Never skip a workout again! These motivational strategies are scientifically proven to score you a healthy gym habitBy: K. Aleisha Fetters
Fill in the blank: It’s been __ days/weeks/months since your last sweat session.
That number could be the biggest contributor to your health this year. “No matter your workout type, intensity, and duration, you have to perform it regularly to see results,” says trainer Marta Montenegro, adjunct professor of exercise and sports sciences at Florida International University. (Search: How long does it take to see exercise results?) Too bad 81 percent of Americans exercise less than three times a week, according to the National Center for Health Statistics. But you don’t have to be one of them! These 10 research-backed strategies will turn you into a gym rat in no time.
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“Forget the go-big-or-go-home philosophy,” says Kristen James, New York metro area fitness manager for Equinox Fitness Clubs. When you work out too hard—especially early into a routine before your body has a chance to adapt—you risk injuring yourself or just plain burning out, both of which can put an end to your gym habit. Once you have a fitness goal and deadline in mind, James recommends working backward: Determine smaller goals you’ll need to accomplish along the way and write down realistic dates for meeting them. (Video: A quick and easy living room workout routine) Breaking up your goal into chunks will make it feel more manageable and help you keep pace over the long term, she says.
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“Do what you love, love what you do,” says James. When it comes to motivation, there’s nothing better than what experts call “intrinsic motivation,” doing an activity for the pure joy of doing it. If you like spinning, hit up a spin class. Don’t force yourself to pound the pavement just because you think you should be a runner. What’s more, as most people enjoy activities at which they excel (duh). One Medicine and Science in Sports and Exercise review of 38 studies found that your belief in your exercise ability is the highest predictor of physical activity. The better you are at a workout—whether it’s shaking your hips to Zumba tunes or holding the perfect plank—the more often you’ll do it.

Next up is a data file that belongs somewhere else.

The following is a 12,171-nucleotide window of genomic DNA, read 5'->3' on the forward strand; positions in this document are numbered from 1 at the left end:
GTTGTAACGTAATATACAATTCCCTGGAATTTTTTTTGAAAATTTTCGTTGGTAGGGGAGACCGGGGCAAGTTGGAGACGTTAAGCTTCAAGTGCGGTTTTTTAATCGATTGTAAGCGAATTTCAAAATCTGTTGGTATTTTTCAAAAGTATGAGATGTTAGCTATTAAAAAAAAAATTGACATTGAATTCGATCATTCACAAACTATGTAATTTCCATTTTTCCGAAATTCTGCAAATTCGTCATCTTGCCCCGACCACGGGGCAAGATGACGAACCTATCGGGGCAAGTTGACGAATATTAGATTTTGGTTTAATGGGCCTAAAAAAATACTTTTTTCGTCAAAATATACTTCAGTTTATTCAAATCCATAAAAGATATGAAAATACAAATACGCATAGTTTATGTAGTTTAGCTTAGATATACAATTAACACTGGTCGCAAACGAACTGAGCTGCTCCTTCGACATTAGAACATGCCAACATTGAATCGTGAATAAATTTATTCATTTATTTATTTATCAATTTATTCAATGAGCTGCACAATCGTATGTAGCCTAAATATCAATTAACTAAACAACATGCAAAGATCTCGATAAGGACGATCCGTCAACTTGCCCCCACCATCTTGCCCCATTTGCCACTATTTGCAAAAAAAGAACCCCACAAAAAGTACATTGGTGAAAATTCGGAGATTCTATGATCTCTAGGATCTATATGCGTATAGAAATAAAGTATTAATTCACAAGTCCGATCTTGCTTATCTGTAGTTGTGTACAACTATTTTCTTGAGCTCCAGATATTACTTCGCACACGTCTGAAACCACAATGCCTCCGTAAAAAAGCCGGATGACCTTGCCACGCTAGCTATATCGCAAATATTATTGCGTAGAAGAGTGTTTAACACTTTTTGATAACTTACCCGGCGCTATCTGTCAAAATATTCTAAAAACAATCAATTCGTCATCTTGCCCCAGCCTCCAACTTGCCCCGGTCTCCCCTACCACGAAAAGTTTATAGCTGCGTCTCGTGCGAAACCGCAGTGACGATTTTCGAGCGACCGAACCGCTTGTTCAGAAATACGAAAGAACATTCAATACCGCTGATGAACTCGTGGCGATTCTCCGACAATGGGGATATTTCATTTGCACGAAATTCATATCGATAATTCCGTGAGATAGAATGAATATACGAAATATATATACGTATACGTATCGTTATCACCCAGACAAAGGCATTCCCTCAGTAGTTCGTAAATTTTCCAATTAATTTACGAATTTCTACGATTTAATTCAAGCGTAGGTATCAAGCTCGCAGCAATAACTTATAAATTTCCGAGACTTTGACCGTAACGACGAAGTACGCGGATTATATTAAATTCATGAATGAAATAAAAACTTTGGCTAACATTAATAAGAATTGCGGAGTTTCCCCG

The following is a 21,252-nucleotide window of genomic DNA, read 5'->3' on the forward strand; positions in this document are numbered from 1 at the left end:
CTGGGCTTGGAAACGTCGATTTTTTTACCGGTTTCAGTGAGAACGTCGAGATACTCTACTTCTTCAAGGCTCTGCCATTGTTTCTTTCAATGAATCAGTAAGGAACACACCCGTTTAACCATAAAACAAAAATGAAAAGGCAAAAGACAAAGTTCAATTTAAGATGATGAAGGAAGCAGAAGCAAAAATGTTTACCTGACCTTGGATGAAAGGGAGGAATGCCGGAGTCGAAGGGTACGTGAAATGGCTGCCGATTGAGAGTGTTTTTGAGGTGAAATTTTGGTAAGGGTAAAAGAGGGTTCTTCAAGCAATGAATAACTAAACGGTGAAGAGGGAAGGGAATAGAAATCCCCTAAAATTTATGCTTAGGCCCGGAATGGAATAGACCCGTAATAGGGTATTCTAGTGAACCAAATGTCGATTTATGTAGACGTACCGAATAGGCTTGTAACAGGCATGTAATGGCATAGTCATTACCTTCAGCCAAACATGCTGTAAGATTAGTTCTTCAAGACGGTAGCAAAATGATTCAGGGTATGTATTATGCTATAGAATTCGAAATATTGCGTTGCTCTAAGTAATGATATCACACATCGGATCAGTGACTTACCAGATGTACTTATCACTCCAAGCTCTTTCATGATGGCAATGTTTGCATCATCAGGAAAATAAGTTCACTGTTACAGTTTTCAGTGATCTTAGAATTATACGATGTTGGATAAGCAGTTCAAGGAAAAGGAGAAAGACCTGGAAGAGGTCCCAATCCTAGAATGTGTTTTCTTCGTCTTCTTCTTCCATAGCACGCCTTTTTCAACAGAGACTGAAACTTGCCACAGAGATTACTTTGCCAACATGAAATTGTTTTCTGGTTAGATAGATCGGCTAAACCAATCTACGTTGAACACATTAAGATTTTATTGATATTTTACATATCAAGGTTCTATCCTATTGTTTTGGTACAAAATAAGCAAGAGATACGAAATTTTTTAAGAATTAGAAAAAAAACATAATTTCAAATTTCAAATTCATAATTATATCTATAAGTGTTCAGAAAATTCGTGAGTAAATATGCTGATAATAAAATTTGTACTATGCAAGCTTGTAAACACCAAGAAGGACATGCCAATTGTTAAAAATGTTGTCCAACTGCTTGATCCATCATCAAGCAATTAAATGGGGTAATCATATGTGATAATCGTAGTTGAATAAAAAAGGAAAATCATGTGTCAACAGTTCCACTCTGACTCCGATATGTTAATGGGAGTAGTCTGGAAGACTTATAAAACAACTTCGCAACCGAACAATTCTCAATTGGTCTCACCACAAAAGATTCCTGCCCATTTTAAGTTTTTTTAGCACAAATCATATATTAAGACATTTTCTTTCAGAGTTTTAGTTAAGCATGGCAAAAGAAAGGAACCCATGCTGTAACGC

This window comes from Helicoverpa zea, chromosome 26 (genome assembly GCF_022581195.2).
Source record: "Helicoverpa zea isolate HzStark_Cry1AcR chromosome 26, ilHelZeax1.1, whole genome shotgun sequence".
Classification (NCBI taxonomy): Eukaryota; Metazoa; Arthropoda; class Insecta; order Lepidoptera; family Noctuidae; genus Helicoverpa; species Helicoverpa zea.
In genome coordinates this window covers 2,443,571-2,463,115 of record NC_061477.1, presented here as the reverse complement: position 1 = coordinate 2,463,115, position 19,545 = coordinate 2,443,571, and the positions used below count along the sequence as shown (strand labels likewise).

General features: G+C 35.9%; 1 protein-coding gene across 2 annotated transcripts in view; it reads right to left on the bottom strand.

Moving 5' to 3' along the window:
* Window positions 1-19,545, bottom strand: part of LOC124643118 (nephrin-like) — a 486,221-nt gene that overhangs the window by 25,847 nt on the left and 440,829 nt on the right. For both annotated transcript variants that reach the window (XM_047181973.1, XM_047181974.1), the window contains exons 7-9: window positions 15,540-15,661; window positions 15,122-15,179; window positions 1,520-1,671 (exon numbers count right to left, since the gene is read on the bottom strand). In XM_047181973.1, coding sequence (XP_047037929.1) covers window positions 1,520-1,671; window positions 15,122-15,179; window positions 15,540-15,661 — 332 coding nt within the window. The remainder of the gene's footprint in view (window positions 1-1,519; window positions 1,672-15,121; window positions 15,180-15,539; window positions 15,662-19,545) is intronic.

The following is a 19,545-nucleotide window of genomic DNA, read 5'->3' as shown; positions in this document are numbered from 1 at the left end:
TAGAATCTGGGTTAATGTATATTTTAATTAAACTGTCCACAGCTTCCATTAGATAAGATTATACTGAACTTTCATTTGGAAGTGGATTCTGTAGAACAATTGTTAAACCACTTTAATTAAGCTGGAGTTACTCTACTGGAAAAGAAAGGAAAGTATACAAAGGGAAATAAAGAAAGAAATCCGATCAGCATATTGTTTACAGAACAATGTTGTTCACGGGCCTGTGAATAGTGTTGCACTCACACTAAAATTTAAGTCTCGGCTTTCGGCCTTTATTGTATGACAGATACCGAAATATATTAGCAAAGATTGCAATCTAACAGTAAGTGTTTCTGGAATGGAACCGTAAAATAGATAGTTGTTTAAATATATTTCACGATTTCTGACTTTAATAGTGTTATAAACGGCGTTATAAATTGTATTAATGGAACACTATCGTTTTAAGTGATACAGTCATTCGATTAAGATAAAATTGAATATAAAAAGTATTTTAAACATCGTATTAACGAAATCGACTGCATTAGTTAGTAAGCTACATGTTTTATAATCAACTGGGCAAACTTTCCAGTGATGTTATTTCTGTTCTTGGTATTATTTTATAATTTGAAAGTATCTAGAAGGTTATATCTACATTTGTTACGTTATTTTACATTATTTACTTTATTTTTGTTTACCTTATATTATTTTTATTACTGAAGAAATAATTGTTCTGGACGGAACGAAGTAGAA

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What’s your excuse for skipping the gym? Once you think honestly about what keeps you from sticking to your workout schedule, you can devise simple strategies to deprive yourself the chance to cop out. If you hit the snooze button all the way through your morning workout, schedule exercise during lunch or in the evening. After a long day at the office, do you ditch the workout bench for a date with the couch? Leave your gym bag in the car—or even in your office. Maybe a packed schedule is an issue.Shorten your workouts or spread your physical activity throughout the day. A walk here, a few vinyasas there, and, by the end of the day, you’ve done your body good, says James.
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Stop calling yourself a couch potato—you’ll create a self-fulfilling prophecy. A recent study of 100 women found that the more dissatisfied women are with their bodies, the more likely they are to avoid exercise. If you see yourself as someone who doesn’t like to sweat, you’ll do things that people who don’t exercise tend to do—like not working out. However, research has shown that when people view themselves as exercisers, it becomes a fundamental part of who they are and what they do, says David E. Conroy, Ph.D., professor of kinesiology and human development at The Pennsylvania State University. Tell yourself you’re a fitness fanatic. Once you start logging regular workouts, it’ll be true.
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A successful gym schedule doesn’t leave anything to chance, Conroy says. “Scheduling your workouts at regular times will make exercise become part of your routine. You’ll start doing it without thinking.” First, ask yourself when you can realistically—not ideally—get to the gym. “There’s nothing more discouraging that shooting for five days a week and ending up doing twice a week,” Montenegro says. Once you determine the when, find the most convenient locale possible. She also recommends visiting prospective health clubs at the times you plan to workout to ensure equipment is available when you need it most.
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